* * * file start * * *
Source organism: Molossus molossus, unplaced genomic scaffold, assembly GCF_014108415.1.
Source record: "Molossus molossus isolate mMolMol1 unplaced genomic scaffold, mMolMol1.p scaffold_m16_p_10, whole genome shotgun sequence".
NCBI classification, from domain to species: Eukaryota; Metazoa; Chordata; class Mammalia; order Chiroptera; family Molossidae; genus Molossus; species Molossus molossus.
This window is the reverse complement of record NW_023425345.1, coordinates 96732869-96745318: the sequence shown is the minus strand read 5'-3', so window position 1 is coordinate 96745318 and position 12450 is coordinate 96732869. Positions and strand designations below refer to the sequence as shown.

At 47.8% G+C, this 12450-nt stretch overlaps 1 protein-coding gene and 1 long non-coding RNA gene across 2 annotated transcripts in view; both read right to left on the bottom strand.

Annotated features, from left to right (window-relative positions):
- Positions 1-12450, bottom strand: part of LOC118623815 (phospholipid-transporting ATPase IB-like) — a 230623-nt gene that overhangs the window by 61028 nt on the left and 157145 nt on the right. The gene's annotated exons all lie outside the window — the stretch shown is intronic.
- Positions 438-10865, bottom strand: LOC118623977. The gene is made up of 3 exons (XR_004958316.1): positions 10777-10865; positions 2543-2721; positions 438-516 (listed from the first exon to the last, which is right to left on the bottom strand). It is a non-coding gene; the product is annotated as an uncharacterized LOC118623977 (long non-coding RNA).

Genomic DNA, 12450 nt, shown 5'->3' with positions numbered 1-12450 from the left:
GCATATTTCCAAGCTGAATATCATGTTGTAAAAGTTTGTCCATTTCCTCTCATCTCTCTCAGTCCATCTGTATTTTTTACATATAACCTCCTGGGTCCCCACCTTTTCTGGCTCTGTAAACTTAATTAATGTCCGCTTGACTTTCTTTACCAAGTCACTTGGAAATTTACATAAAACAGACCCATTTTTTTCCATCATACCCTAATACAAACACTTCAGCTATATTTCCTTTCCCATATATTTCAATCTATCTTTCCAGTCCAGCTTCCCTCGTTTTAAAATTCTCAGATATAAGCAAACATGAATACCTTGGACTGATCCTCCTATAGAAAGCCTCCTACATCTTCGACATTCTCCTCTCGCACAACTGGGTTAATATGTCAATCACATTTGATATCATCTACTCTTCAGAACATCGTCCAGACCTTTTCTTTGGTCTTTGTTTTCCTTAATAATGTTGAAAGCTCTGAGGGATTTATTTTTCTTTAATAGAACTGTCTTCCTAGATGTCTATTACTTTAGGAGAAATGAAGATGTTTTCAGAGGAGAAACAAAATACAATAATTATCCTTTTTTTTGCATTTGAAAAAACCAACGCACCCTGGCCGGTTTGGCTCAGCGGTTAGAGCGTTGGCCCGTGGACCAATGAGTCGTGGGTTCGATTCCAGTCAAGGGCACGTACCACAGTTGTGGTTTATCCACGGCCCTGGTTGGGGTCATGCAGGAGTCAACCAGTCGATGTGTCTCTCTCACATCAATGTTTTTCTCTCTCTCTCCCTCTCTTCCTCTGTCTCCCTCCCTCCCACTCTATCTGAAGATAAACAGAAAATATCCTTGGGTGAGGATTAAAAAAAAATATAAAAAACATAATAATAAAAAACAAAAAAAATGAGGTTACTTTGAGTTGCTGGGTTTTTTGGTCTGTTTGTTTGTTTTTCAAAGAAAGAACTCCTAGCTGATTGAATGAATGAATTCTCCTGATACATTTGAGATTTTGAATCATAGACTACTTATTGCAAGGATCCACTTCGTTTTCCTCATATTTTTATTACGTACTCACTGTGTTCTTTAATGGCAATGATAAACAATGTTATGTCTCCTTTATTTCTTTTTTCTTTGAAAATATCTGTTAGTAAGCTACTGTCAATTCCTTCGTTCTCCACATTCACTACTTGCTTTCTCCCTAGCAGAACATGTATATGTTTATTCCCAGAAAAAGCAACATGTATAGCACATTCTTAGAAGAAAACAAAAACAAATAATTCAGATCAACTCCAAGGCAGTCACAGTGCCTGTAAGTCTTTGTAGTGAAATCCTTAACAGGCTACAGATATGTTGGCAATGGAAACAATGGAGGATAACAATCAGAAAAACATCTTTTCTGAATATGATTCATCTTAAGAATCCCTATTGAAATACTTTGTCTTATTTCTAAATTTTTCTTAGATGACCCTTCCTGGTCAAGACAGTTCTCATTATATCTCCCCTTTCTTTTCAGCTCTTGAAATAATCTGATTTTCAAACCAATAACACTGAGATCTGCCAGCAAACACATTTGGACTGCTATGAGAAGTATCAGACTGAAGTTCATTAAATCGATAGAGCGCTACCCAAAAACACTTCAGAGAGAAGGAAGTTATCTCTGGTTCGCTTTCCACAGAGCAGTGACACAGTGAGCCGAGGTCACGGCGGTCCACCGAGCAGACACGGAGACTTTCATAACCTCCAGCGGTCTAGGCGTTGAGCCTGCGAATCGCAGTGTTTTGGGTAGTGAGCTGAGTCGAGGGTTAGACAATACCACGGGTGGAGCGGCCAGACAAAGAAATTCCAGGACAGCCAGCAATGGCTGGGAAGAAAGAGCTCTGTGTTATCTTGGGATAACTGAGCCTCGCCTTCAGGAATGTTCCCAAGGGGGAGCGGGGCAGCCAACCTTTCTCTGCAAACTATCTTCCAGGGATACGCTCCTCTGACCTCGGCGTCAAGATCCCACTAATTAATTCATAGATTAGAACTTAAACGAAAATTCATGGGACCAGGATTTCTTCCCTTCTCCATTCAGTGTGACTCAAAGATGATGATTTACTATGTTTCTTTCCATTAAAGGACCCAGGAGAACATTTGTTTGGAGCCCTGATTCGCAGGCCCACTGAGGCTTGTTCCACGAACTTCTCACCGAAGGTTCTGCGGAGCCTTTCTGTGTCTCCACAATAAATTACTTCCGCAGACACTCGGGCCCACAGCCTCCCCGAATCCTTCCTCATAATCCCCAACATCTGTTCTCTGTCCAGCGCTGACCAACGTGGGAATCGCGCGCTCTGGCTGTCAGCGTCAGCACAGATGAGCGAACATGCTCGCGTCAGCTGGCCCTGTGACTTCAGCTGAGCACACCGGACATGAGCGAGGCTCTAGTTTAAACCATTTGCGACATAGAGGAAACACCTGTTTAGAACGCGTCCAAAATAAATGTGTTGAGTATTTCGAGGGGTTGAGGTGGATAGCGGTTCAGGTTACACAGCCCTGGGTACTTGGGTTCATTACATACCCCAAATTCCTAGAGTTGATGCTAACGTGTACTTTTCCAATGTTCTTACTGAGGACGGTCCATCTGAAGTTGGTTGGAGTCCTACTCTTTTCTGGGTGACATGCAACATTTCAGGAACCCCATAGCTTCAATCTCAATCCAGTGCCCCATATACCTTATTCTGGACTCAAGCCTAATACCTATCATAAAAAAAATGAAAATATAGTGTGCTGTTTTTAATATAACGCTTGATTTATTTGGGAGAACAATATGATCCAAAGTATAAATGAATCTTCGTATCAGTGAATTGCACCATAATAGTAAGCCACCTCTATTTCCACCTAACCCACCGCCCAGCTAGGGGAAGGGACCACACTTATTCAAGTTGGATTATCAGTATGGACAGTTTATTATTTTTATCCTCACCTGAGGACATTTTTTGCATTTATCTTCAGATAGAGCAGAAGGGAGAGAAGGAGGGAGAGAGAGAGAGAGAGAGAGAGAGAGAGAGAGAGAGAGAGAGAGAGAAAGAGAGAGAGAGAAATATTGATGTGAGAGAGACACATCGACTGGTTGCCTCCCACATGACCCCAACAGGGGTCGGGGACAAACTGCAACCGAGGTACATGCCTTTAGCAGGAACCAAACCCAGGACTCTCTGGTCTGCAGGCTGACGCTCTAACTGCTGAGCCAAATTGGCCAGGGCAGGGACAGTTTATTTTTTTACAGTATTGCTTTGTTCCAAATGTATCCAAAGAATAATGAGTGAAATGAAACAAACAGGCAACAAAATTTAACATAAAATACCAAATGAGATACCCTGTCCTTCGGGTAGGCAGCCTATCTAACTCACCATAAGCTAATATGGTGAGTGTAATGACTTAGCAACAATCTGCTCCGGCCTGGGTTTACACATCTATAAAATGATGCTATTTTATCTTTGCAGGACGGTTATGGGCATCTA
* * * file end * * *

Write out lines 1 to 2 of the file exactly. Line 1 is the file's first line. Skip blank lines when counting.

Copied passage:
Source organism: Molossus molossus, unplaced genomic scaffold, assembly GCF_014108415.1.
Source record: "Molossus molossus isolate mMolMol1 unplaced genomic scaffold, mMolMol1.p scaffold_m16_p_10, whole genome shotgun sequence".